You know those families where the kids learn from a young age about sewing, and knitting, and spinning, and weaving, and crochet, and all the other crafts under the sun? Well that was my childhood. I lived on a cattle farm in North-East Victoria (sometimes beef, sometimes dairy), there wasn’t much in the way of television, but there was plenty of outside and lots of books. And my grandmother.
Nana Kit (as she is known to us all), gave me my first loom, showed me how to spin using a stick and let me loose on her sewing machine and knitting needles. She is the one who once called me and asked if I would like a hand knitted woolen jumper, and then when I said yes dropped over the wool, needles and a pattern. Not quite what I had hoped for.
What this has done for me over the years is that I have a very strong sense of creating. Making things really isn’t as hard as people think it is, I firmly believe that everyone is able to, they just have to be brave and give it a shot.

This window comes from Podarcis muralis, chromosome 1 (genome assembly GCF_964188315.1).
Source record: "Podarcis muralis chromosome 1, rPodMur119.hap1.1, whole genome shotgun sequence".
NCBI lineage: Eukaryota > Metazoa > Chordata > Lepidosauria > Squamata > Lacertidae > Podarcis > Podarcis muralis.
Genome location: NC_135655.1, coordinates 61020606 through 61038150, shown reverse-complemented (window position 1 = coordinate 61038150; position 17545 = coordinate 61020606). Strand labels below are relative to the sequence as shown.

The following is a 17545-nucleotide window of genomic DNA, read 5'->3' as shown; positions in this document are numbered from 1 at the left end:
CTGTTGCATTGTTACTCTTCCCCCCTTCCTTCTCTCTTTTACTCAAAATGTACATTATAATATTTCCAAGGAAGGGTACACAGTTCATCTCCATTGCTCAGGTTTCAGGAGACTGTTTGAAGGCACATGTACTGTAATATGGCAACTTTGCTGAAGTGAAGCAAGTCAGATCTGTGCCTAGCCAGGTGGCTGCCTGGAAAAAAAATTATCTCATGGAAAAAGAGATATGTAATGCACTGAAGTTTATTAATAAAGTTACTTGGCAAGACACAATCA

My grandmother never really quilted. She sewed most of her clothes, recovered chairs, crocheted and wove blankets – but never actually quilted. I started quilting sometime last century, can’t remember when really. I think I was living in Brisbane and needed to do something for me. But since then (on and off if I am honest about it), I have designed and made quilts, mostly for fun, sometimes for other reasons.
It is what I do.